Because of its complexity, Frank Herbert’s ‘Dune’ novels have intimidated science fiction filmmakers since the first book came out in 1965. Chilean-French filmmaker Alejandro Jodorowsky started to develop a project based on the first book of the series in the mid-1970s, but it ultimately collapsed. In the early 1980s, David Lynch, fresh off the success of ‘The Elephant Man,’ was hired to direct the ‘Dune’ film. When it finally came out in 1984, it received a mixed response from the critics and audiences alike. A TV miniseries, titled ‘Frank Herbert’s Dune,’ was released in 2000. But none of them arguably managed to maintain the precarious balance between the value of ‘Dune’ as a story and its worth as a piece of entertainment.
And that is where perhaps the triumph of Denis Villeneuve’s film lies. He made some decisions that might seem controversial to some book fans, but they ultimately paid off. For instance, the film’s seemingly abrupt ending. If you are wondering the reasons behind it, we got you covered.
Why Does Dune End So Abruptly?
To deal with the book’s scope, scale, and themes, Villeneuve decided to split the source material roughly into two parts and made the first film with the first part. “The book is so dense. It’s a story that takes its strength from details,” the director said in an interview. “So one of the very first things I said to Legendary was we should not make one movie, we should make two. The question was, when do we stop the first part? That took a while, sculpting the end to make sure the audience will feel like they’ve been through a full journey, a full arc for Paul Atreides, but at the same time, they would feel there’s something else coming after.”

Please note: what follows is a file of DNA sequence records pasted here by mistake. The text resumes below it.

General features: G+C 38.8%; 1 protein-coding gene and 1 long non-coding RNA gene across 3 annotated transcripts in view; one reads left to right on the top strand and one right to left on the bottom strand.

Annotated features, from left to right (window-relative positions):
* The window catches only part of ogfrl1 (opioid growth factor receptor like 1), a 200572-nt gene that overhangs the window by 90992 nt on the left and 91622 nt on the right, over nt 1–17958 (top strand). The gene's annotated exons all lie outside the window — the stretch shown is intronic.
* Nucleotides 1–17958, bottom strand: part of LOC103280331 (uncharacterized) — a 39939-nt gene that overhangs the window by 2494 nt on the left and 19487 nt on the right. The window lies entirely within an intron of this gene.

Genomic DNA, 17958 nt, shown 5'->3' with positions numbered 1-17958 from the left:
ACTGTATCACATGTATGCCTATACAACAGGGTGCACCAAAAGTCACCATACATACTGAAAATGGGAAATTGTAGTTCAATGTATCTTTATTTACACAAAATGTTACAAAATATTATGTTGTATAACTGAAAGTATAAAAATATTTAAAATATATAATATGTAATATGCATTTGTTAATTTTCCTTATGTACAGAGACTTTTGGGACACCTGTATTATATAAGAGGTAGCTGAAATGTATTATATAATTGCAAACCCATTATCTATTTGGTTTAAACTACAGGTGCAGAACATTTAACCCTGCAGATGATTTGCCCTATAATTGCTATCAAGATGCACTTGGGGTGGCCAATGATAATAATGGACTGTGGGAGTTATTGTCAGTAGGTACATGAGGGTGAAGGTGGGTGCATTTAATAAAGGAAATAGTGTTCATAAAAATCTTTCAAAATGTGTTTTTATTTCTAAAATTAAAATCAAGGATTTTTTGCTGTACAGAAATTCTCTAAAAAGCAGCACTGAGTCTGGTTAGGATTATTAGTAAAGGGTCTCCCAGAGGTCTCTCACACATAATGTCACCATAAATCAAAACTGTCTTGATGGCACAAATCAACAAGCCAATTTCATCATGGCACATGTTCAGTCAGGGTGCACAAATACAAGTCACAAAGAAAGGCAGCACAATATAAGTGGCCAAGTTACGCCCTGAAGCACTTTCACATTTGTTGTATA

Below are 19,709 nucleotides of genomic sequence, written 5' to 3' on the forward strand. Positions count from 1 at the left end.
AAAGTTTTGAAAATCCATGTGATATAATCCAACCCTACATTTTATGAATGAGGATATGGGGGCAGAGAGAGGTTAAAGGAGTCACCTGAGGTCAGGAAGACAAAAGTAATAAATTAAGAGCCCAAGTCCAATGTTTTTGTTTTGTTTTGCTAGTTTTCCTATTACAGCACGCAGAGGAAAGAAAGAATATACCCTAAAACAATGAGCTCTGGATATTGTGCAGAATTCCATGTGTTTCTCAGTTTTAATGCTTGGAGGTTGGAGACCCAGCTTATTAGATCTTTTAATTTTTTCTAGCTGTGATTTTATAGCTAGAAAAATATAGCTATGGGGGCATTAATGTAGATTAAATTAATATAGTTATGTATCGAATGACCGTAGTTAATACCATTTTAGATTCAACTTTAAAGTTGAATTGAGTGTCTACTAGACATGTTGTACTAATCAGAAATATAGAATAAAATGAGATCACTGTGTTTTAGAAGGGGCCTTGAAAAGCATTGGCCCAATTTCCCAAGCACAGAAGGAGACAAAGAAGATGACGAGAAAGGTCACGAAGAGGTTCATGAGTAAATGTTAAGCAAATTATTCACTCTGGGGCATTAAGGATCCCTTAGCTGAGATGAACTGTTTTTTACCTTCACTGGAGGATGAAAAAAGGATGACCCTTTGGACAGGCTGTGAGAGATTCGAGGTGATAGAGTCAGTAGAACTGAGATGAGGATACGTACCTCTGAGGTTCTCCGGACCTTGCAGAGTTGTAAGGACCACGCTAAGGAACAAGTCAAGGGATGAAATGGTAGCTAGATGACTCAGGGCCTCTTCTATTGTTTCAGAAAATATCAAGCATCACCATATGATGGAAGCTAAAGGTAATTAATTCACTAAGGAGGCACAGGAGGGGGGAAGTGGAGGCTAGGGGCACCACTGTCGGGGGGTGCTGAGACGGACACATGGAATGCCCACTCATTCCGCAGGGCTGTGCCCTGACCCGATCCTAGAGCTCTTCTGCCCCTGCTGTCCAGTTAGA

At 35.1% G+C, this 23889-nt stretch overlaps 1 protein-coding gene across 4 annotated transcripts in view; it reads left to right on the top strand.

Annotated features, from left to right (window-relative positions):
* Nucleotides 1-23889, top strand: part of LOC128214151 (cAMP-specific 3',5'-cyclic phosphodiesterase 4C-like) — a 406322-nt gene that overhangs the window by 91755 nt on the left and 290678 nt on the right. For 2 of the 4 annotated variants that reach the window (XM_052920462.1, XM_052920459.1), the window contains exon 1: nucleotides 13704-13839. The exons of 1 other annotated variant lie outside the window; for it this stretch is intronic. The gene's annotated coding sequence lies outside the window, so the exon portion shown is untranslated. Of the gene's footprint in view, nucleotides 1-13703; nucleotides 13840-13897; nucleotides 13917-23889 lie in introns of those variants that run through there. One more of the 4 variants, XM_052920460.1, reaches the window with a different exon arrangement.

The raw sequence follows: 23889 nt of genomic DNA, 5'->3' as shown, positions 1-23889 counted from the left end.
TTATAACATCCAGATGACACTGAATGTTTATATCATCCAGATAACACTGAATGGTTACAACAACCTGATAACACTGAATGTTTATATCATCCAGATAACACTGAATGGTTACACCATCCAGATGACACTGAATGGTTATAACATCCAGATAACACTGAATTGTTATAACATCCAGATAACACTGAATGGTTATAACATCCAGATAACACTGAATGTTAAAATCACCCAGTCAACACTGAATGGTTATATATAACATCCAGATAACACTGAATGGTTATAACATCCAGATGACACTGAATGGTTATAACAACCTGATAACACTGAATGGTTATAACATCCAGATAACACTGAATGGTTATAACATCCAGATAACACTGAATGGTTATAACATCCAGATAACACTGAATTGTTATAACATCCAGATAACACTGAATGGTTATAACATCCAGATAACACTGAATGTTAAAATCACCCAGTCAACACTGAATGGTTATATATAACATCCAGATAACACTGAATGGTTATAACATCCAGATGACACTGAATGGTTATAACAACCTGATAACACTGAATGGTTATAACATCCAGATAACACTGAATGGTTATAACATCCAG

After watching Lynch’s film, Villeneuve stated that he felt that he could approach the story in a different way that would be more faithful to the spirit of the book. “It kept growing in me, this idea,” he added, “I’m not here to compare myself to the master, I’m just here to say I think that I saw something else in this book.” The other half of the book is supposed to be covered in ‘Dune’ part 2, which Villeneuve would like to begin filming in 2022.
Does It Rain at the End of Dune?
No, it doesn’t rain at the end of Villeneuve’s ‘Dune.’ In the concluding scene of the film, Paul Atreides (Timothée Chalamet) and his mother Jessica are still at Arrakis, a desert planet, where the native people consider water to be the most valuable commodity, even more than the Spice, the most precious substance in the known universe. So, there is little chance of rain on Arrakis.
Herbert’s book doesn’t end with rain either. However, Lynch’s film does. In the final sequences of the 1984 film, Paul creates a link between Arrakis and Caladan, lush oceanic original seat of House Atreides, bringing rain to the former planet and commemorating his victory and ascent as the Emperor of the known universe.
Read More: What Are Paul Atreides’ Powers in Dune?